Specialties: B2B Marketing, Strategy and Communication services. Sales and new biz expert
2) Give us some background on Iteo’s journey since joining BBN?
Since joining BBN we have primarily focused on the partnership with Fifth Ring, and getting to know the various tools and processes. We are still a new partner and are trying to blend in with the rest of the inspirational agencies from across the world. We had a great induction session with Annette, and are now trying to integrate BBN with all of our staff.
3) How have you benefited from BBN so far?
Access to tools and best practice. Access to experts and insight through partnership with Fifth Ring
4) What about BBN attracted you?
Global reach and access to best practices within B2B marcomms. Iteo is undergoing a huge change to become a one-stop-shop for all marcomms needs, and thus we need access to more tools, experience and know how. We believe we have found the perfect partners in BBN, and our dealings with Fifth Ring have so far proven that it’s a great match for us – we think and act alike.
What it takes...
...to become a BBN Agency
Smarter agencies join BBN
The journey to becoming a BBN agency partner certainly isn’t an easy one. We demand high standards, high levels of commitment and collaboration and above all, agencies should share our vision to be the best B2B marketing agency.
BBN’s new agency induction is designed to prepare our agencies for the toughest challenges that come with engaging in international B2B marketing communications.
After a pretty rigorous recruitment process involving a series of interviews and assessments, an information exchange takes place between the two to ascertain the suitability of the agency for BBN – and of BBN for the agency. As the world’s only dedicated business to business independent agency group, it is of vital importance that any agency becoming a BBN partner are the leading business to business marketing agency within their local market OR have the clear ambition to be the leading business to business agency within their local market.
If selected, the next 6-12 month induction process then begins with a formal face-to-face kick-off session delivered by a BBN representative in the agency’s premises spanning 2-3 days. The objective of this session is to provide intense training on how BBN operates, how the agency can optimise it’s partnership, gain mutual understanding when it comes to commitment expectations and introduce the agency to BBN’s many benefits and available IP.
In the months that follow video and conference calls, the BBN Academy, webinars and workshops all play a part in helping to induct the new agency in BBN’s core processes and methodologies, as well as help the agency build valuable relationships and collaborations with other agencies.
Once the induction is complete (although agencies never stop learning from one another) A BBN agency is ready to take full advantage of the benefits of it’s partnership, including unlimited access to BBN’s core methodologies; exclusive access to ‘The Lounge’, BBN’s dedicated knowledge sharing and networking resource; attendance at BBN events such as the owners’ conference; assistance with international projects and cultural issues; support with marketing themselves as a partner of BBN in promotional materials and websites and in most cases discovering new business opportunities and clients.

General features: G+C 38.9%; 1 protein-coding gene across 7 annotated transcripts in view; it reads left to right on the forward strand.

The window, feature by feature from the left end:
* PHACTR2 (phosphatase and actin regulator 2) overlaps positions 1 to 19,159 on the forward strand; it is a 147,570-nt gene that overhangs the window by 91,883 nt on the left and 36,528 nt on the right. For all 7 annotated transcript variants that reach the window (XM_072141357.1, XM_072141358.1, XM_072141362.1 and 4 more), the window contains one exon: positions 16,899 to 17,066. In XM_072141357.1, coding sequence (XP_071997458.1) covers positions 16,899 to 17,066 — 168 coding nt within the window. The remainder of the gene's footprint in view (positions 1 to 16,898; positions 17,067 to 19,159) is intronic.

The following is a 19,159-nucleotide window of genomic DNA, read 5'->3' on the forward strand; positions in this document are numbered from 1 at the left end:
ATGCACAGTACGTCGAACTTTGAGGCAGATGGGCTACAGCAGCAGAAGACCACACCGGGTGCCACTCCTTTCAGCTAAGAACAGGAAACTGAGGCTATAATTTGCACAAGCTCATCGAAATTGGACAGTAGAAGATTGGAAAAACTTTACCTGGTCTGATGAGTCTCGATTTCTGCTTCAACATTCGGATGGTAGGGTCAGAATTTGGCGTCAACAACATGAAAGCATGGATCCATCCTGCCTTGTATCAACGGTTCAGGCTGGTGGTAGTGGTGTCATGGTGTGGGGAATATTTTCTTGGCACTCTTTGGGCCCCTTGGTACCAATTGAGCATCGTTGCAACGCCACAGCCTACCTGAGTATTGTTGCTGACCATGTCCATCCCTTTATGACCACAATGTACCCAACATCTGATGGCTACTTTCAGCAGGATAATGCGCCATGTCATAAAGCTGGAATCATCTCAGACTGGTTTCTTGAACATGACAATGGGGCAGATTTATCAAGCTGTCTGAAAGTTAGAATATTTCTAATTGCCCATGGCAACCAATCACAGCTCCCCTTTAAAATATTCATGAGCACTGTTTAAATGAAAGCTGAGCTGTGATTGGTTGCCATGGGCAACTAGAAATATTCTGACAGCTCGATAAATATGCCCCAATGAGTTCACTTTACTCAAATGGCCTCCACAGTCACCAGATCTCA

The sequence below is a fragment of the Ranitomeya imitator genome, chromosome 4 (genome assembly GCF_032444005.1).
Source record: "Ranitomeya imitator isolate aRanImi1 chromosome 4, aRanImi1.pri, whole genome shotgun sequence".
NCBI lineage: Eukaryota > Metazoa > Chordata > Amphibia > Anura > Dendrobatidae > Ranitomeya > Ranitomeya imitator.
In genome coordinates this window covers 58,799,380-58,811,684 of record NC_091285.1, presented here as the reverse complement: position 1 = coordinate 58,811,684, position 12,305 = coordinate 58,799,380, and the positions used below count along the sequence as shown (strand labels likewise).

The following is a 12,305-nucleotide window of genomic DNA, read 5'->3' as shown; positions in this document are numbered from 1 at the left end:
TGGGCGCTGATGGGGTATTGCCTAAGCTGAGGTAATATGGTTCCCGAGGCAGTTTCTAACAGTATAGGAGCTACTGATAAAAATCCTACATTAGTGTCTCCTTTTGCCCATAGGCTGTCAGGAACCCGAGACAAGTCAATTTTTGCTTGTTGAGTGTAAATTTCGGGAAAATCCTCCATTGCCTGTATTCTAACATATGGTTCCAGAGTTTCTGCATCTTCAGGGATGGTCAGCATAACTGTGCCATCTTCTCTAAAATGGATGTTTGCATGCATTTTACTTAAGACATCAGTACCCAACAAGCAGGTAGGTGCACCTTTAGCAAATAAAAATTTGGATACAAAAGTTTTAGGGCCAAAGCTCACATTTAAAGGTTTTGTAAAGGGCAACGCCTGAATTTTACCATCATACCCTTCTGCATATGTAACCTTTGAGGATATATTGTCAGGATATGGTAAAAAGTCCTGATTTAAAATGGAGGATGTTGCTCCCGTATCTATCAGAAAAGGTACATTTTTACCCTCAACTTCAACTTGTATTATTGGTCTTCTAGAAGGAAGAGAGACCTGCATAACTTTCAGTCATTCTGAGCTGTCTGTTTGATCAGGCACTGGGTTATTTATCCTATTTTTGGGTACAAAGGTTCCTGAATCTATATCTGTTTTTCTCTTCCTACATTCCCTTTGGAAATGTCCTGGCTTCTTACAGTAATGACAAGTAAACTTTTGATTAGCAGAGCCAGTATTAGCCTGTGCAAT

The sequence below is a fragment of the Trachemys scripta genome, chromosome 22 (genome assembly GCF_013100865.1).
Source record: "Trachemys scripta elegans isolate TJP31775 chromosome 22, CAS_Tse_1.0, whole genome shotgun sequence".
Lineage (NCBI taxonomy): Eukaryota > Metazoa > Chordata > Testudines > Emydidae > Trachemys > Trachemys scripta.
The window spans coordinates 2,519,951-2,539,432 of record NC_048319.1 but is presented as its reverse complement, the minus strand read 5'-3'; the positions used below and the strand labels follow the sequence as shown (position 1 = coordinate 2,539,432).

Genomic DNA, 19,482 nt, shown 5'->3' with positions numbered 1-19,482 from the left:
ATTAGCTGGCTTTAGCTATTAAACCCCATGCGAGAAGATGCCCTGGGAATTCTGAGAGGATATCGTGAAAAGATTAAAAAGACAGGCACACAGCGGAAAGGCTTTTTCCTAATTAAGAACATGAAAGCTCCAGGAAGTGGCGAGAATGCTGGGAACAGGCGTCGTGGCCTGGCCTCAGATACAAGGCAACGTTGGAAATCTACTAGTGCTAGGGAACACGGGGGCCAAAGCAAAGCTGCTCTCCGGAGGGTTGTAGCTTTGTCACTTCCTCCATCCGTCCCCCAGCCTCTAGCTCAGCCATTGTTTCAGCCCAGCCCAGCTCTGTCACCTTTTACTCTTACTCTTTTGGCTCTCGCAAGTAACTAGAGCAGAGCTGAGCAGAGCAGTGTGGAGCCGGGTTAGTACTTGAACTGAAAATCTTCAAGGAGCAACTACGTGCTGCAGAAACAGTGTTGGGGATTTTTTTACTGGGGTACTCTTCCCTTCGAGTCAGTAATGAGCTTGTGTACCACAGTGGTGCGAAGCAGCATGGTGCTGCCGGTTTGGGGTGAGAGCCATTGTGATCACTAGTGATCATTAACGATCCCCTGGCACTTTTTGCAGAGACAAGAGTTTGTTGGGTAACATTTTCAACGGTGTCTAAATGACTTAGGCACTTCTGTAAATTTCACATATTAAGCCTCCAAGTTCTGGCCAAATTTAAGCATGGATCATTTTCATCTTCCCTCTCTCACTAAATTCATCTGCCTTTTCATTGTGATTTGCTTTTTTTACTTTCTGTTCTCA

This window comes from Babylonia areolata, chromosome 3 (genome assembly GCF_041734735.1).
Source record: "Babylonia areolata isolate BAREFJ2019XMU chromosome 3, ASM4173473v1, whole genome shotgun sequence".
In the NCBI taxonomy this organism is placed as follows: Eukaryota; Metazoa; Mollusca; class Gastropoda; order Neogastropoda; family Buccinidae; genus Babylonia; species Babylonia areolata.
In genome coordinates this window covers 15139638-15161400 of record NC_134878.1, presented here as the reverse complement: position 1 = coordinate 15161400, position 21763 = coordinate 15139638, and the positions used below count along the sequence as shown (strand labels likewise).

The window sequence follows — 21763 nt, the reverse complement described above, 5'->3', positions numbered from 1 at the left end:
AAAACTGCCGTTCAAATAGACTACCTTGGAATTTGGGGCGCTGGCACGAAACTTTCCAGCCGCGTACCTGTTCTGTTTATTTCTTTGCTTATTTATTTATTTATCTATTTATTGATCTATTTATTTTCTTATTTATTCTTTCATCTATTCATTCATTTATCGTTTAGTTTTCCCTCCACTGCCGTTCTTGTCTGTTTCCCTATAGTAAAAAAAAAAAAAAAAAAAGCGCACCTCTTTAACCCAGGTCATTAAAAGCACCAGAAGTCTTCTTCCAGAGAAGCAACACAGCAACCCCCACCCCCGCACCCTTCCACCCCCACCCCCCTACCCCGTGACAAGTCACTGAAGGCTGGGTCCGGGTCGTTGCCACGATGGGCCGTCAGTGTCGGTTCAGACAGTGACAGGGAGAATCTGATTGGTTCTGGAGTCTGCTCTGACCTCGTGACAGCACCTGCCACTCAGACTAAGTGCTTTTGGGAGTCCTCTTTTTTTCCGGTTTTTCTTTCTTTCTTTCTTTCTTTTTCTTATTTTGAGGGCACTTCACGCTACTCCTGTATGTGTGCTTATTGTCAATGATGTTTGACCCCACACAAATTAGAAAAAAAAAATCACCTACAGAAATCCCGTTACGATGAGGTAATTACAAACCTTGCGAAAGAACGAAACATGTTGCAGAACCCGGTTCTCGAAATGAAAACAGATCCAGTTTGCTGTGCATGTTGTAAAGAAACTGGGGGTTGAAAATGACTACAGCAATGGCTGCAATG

For nearly 30 years, this approach has ensured that BBN can maintain the highest standard of B2B marketing communications no matter where in the world we are needed.
Back to the Future
Creating Your Brand Story
Back to the Future
Brand stories are a huge topic these days. But as a matter of fact, they are much older than the current buzz about storytelling. They have formed the basis on which every known brand has ever been built, i.e. the stories that people tell about products and companies, the experiences they’ve had with them, why they trust or distrust them. The only thing that’s really new about the current “brand story” discussion is that organisations realise it may be more to their benefit to have an active hand in the crafting and distribution of these stories.
Article by: Uwe Schaad, BBN Germany
Numerous descriptions of brand stories exist, but basically it boils down to three aspects:
- Brand stories are not about abstractions, they are about real people.
- They are not about the present or the future, but about the past.
- They are a kind of blueprint for other stories that you would like to see, read or hear about your brand.
Let’s take a closer look at these aspects to better understand what is expected from a brand story and how it can be achieved.
“The best brands are built on great stories.”
Ian Rowden, Chief Marketing Officer, Virgin Group
Many brands – and specifically corporate brands – share a whole range of common brand values: integrity, passion, quality, innovation, you name it. What actually renders all these brands unique is their brand story: the reasons why they came into being, how this or that idea was conceived and in the end turned into a reality. Of course, the brand values will shine through the narrative, but the brand story is actually grounding them, giving them a discernable geographical place and historic moment, as well as the thoughts and actions of real people. This adds drama and emotion to otherwise dry information, and makes it more memorable.
Brand stories build a bridge between a brand’s vision and mission for the future and a carefully selected chain of events from the brand’s history to add credibility to corporate decisions and activities in the present. It is probably the most important part of the brand story process: to select the critical proof points and to pace the narrative adequately. Because it’s neither useful to bore listeners or readers, nor to disappoint them with too little information.